What’s the Difference?
A Home Equity Conversion Mortgage (HECM) and a Home Equity Line of Credit (HELOC) are both loans that allow borrowers to access their home equity as usable funds.
Commonly known as a reverse mortgage, a HECM is a Federal Housing Administration (FHA)1 insured loan available to homeowners 62 and older. It enables borrowers to access a portion of their home equity without having to make monthly mortgage payments.2 Proceeds from the loan can be received as a lump sum,3 monthly payments, or as a line of credit. The borrower must continue to pay their property taxes and homeowners insurance.
A HELOC is a loan against the home equity that acts like a credit card: it has a credit limit that one can borrow against. The borrower must pay all or part of the balance in order to borrow again up to the credit limit. The draw period usually lasts 5 to 10 years, during which time the borrower is only required to pay interest on money withdrawn. At the end of the draw period, the repayment period begins and is usually about 10 to 20 years. During the repayment period, the borrower must pay both principal and interest to pay off the entire loan balance, either through installments or a single payment.
Let’s take a look at a simple comparison of the HECM vs. HELOC.
|Rate Type||Adjustable or fixed interest rate||Adjustable interest rate only|
|No repayment for as long as the borrower continues to meet the |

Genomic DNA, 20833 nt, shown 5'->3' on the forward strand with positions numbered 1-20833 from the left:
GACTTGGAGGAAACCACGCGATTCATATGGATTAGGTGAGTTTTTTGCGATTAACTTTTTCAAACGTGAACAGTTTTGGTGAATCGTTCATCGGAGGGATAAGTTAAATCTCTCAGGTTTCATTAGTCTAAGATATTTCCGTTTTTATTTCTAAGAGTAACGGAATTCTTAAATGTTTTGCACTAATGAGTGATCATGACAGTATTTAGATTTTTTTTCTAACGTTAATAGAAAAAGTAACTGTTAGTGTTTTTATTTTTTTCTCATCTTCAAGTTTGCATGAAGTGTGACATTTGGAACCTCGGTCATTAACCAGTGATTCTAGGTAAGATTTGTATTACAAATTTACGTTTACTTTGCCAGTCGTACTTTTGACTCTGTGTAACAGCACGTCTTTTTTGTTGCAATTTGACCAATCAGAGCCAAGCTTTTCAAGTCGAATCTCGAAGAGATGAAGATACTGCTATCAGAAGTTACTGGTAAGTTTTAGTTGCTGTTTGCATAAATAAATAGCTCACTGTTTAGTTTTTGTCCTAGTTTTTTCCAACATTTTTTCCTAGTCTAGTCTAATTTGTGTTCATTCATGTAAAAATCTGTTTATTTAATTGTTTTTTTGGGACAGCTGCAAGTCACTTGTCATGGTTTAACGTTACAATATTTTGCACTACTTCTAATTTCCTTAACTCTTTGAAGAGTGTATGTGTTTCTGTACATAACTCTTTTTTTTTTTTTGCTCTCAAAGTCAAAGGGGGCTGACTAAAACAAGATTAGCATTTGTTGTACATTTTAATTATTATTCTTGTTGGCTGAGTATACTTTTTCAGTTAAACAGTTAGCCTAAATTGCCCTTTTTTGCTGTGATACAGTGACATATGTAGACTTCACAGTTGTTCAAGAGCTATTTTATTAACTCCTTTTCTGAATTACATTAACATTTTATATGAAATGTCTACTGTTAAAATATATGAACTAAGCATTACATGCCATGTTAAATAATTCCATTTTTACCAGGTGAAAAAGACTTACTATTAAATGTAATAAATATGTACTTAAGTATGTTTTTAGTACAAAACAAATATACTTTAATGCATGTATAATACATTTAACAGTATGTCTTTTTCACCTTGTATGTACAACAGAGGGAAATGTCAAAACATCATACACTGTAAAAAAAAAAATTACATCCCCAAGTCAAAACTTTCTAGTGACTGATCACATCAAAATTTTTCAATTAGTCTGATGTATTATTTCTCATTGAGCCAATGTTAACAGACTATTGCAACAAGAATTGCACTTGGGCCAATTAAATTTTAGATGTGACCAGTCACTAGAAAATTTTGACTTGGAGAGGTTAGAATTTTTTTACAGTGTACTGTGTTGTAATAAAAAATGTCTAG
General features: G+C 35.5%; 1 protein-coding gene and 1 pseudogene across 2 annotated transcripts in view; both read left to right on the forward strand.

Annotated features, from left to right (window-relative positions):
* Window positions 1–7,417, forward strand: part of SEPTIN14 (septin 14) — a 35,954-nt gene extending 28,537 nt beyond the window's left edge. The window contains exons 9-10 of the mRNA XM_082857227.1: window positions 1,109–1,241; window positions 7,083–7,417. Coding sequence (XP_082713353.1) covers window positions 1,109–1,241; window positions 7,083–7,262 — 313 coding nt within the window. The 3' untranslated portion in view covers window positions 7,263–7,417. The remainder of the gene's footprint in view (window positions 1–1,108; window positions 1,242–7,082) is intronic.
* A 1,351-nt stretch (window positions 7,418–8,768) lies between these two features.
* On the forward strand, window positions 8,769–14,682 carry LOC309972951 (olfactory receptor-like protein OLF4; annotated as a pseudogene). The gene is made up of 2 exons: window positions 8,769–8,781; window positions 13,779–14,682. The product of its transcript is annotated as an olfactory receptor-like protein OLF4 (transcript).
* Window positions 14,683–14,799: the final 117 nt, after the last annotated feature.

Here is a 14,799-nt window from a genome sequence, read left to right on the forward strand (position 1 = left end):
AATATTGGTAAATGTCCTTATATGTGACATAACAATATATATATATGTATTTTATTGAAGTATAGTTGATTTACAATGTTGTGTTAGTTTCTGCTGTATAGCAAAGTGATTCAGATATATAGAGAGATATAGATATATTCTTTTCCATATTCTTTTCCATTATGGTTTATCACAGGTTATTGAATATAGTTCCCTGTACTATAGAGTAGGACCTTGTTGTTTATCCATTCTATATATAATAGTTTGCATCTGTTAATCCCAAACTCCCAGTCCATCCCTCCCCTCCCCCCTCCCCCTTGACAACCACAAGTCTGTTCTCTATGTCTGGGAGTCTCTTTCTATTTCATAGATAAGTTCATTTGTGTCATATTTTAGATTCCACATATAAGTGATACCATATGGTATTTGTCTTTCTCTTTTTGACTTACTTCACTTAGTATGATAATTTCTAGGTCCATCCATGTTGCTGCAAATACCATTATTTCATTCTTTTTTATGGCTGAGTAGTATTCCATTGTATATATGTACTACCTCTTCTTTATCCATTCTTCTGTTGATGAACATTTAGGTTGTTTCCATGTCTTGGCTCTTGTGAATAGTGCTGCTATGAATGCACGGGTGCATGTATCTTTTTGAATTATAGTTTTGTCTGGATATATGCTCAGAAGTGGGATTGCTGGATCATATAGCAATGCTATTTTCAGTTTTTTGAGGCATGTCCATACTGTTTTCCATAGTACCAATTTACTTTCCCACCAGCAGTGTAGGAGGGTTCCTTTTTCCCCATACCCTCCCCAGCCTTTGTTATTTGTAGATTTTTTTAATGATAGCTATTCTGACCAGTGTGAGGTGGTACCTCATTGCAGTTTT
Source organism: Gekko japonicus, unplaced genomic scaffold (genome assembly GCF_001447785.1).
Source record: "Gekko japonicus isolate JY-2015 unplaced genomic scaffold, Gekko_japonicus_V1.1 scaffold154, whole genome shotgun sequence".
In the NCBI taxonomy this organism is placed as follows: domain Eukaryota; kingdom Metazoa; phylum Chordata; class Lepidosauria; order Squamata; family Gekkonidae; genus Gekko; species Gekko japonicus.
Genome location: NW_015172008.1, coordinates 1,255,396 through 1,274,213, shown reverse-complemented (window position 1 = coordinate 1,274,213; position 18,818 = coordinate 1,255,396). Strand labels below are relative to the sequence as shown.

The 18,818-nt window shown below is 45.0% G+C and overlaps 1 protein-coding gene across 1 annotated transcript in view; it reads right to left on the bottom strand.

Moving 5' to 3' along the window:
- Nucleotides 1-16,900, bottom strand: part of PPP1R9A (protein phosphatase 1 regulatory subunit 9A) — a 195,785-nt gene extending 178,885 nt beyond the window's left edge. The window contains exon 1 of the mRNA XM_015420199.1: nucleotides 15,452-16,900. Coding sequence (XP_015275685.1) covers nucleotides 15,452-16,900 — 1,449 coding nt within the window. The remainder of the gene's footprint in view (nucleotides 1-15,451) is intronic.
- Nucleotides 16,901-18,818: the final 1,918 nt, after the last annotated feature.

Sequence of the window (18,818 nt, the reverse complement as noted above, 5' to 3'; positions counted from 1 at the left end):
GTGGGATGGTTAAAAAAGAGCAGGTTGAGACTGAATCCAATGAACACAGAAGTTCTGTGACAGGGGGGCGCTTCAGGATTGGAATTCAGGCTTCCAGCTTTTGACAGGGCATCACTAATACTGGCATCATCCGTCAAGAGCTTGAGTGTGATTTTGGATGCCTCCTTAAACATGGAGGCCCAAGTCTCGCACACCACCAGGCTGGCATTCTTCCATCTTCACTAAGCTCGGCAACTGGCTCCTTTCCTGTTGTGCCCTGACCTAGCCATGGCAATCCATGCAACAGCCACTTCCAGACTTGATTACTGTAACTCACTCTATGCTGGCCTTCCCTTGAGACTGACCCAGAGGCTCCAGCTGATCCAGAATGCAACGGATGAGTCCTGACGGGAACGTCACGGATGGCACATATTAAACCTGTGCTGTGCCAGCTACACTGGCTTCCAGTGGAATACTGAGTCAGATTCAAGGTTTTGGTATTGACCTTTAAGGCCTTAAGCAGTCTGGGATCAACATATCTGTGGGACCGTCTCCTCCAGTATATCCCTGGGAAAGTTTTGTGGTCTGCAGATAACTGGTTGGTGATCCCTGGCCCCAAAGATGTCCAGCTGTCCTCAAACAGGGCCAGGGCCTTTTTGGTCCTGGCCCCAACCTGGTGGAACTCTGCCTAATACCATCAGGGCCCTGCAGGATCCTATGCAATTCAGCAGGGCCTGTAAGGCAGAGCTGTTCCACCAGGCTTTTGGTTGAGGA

|Repayment of the lineof credit principal and interest is required within 10-20 years. Monthly payments are drastically higher once entered into the repayment period.|
Line of credit
|Line of credit stays open and available regardless of the housing market conditions and/or deterioration of |
the borrower’s credit
|The lender reserves the right to freeze the line of credit when adverse information emerges about the borrow-er’s credit or when market conditions deteriorate|
|Unused funds in the line of credit grow over time4allowing the borrower to have more borrowing capacity||Borrower must request a line of credit increase. Generally, a review of the property value and the borrower’s credit and financials is required|
|Age Restriction||Available to homeowners 62+||No age restriction|
|Requires equity in the home. The borrower must meet financial eligibility criteria as established by HUD||Requires equity in the home, good credit, and enough income to make monthly payments|
|Best Use||May be best for long-term borrowing||May be best for short-term borrowing|
Both products have pros and cons, so choosing the product that’s right for you depends on your financial goals. If you’re a senior homeowner looking to use a line of credit from your home’s equity, consider a reverse mortgage. Try our reverse mortgage calculator above or call 1 (800) 976-6211 to speak with a licensed loan advisor.
1As required by the Federal Housing Administration (FHA), you will be charged an initial mortgage insurance premium (MIP) at closing and, over the life of the loan, you will be charged an annual MIP based on the loan balance.
2Your current mortgage(s) and any other existing liens against the property must be paid off at or before closing. You must live in the home as your primary residence, continue to pay required property taxes, homeowners insurance, and maintain the home according to FHA requirements. Failure to meet these requirements can trigger a loan default that may result in foreclosure.
3This disbursement option is only available for a fixed rate loan.
4The “line of credit growth feature” -once you secure a traditional Home Equity Line of Credit, the total amount you can borrow is set at the time you sign the loan. But with a Reverse Mortgage Line of Credit, the unused portion of your credit line grows over time, independent of your home’s value. That means that the less you take upfront, the more you’ll be able to borrow later. As long as you meet your loan obligations, your Reverse Mortgage Line of Credit cannot be reduced.